Windlift is an airborne wind energy (AWE) start-up. Windlift turbines are supported in the air without a tower, offering a cheaper, cleaner energy source.
How did Windlift get started?
I started Windlift in 2006 in Madison, Wisconsin. While in school there, I founded the company, mainly to file patents for some ideas I had. I wasn’t planning to start the company anytime soon, because there hadn’t been a lot of funding for clean tech. And I thought the world wasn’t ready for it yet and a lot of the technology that I wanted to use wasn’t mature enough. The company got $100,000 in funding in 2008 after I graduated.
Were you always an entrepreneur?
I am naturally an entrepreneur. My mom just sent me this little news article from when I was 12, hustling for paper routes. As a kid, I wanted to run a circus. We’d make circus games, invite the neighborhood kids over, and for a nickel they could throw beanbags. I sold roses, did the paper route, I caddied. Then, around college, I became a socialist for a while. Yeah, “eat the rich,” that kind of thing. That’s how I got into environmental causes. And I actually became a canoe guide. I was a fishing guide up in northern Minnesota and I became fascinated by ecology and science.
How did you come up with the technology?
The problem with wind energy is you build this giant structure to get this turbine blade far enough off the ground to catch wind, because the amount of wind you get is proportional to how high you are. If there’s a building or a hill or a mountain, wind flows over it, and then becomes turbulence. And turbulence is rolling air. So it’s very chaotic. The key with wind energy is to get above that boundary layer to have enough clean air, what’s called laminar flow. Above that layer, the winds are very steady. It’s very clean. That’s why we want to go higher with our systems.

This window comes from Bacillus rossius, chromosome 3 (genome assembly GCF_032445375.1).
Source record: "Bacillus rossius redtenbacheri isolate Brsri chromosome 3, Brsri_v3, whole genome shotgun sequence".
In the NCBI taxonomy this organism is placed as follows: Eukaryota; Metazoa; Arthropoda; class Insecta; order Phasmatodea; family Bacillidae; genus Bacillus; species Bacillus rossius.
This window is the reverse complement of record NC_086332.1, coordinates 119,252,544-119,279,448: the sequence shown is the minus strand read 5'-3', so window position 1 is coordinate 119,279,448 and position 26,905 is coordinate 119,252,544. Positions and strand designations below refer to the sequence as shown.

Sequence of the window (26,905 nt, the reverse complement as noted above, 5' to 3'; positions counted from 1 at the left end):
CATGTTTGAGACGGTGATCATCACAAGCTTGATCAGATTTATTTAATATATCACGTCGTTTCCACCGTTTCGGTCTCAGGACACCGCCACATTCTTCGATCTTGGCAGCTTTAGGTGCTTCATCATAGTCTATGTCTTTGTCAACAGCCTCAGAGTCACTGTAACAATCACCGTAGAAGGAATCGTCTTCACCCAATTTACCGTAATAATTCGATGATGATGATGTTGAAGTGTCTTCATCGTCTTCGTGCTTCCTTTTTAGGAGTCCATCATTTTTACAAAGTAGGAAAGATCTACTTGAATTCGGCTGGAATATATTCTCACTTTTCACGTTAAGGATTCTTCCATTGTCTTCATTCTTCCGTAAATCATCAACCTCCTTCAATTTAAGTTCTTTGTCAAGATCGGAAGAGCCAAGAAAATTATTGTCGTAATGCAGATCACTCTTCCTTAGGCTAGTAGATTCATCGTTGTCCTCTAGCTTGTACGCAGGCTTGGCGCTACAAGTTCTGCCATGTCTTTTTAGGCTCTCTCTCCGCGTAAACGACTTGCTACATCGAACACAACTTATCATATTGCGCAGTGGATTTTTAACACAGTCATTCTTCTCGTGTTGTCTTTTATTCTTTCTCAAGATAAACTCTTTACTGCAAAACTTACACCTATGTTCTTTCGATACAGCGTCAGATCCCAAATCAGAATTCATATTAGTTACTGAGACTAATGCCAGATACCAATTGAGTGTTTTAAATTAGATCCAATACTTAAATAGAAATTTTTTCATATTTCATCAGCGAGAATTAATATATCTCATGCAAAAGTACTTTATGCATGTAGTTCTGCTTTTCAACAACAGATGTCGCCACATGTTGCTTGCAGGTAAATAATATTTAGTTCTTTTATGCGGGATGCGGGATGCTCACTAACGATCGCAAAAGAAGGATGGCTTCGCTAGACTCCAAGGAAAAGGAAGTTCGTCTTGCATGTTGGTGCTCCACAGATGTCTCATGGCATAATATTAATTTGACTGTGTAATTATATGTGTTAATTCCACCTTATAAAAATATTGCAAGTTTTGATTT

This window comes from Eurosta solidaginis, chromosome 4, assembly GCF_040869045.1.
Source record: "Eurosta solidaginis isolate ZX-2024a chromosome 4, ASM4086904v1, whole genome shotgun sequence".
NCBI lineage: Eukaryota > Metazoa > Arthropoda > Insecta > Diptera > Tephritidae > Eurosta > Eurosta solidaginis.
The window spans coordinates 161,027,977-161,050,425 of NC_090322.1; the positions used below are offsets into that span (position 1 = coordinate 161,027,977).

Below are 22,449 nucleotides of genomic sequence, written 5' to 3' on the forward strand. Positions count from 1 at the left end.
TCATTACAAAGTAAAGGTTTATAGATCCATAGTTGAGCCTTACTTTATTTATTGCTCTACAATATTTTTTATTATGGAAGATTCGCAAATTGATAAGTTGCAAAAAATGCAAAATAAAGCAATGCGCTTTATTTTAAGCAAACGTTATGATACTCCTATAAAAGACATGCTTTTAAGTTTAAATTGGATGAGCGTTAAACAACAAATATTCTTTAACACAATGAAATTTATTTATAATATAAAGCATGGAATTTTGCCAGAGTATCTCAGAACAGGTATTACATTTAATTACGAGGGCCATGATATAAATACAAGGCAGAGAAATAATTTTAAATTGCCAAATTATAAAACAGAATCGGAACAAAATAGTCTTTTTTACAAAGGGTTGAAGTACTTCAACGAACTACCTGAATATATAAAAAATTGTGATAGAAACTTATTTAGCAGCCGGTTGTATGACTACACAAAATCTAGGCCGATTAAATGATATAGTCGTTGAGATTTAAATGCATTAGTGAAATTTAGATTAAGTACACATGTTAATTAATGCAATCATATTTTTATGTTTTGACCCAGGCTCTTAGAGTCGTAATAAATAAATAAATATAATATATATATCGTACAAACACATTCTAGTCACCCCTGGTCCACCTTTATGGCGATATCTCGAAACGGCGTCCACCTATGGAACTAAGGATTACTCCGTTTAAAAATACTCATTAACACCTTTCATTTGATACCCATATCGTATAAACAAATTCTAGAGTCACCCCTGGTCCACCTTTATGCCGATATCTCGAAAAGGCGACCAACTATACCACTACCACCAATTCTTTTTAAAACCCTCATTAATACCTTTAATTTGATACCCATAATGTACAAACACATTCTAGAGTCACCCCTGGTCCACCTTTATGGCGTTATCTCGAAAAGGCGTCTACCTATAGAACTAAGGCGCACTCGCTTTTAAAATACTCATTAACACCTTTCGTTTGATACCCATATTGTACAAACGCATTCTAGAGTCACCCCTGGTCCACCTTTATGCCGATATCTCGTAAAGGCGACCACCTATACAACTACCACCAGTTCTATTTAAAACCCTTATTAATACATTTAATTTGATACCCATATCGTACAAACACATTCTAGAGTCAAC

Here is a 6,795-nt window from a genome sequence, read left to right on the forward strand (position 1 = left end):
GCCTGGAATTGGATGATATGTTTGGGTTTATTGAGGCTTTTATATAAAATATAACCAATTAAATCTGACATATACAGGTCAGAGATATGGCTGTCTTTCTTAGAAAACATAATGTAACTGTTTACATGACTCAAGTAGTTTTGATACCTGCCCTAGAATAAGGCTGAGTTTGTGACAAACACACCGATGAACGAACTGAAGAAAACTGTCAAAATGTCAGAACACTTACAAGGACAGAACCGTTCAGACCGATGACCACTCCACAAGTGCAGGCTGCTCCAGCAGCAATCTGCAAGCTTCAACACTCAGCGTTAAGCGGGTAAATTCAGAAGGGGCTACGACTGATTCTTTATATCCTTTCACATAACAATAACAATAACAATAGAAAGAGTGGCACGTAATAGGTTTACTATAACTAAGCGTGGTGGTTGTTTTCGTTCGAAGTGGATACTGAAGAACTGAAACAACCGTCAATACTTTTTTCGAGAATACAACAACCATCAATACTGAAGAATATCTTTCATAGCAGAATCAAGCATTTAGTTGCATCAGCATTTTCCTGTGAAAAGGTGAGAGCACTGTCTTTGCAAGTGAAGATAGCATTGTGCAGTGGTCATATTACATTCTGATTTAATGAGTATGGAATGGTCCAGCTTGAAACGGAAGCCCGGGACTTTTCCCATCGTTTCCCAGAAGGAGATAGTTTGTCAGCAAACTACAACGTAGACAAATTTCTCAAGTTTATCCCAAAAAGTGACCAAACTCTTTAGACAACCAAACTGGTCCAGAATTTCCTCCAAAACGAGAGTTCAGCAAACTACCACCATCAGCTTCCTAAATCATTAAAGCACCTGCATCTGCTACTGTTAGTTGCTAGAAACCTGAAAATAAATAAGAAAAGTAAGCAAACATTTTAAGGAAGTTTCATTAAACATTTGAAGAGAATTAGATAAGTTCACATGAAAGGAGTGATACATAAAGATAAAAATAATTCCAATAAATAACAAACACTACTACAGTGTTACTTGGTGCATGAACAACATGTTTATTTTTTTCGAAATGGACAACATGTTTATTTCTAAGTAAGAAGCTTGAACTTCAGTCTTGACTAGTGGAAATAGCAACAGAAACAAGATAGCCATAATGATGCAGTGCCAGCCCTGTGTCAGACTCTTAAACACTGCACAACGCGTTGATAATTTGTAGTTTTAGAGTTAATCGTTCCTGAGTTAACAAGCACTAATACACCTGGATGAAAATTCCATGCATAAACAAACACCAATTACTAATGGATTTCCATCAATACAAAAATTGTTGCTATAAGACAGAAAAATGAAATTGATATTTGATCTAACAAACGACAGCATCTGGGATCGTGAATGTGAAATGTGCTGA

Why do you think the world could benefit from Windlift?
We depend on the ecology that sustained us throughout humanity’s history. This idea that we can escape nature is a falsity. We are natural beings living in a natural world. A hundred years from now, when people look back on this time that we’re living in today, if we don’t figure out climate change, it is going to make probably 90 percent of the species on the planet go extinct. I like to think I’m a pretty smart guy sometimes. And I would like to apply what I know about the world to solving this problem if I can. I said, when I started this journey a long time ago, if I go bankrupt, and I lose everything, whatever. At least I’ll be able to tell my grandkids that I tried to do something.
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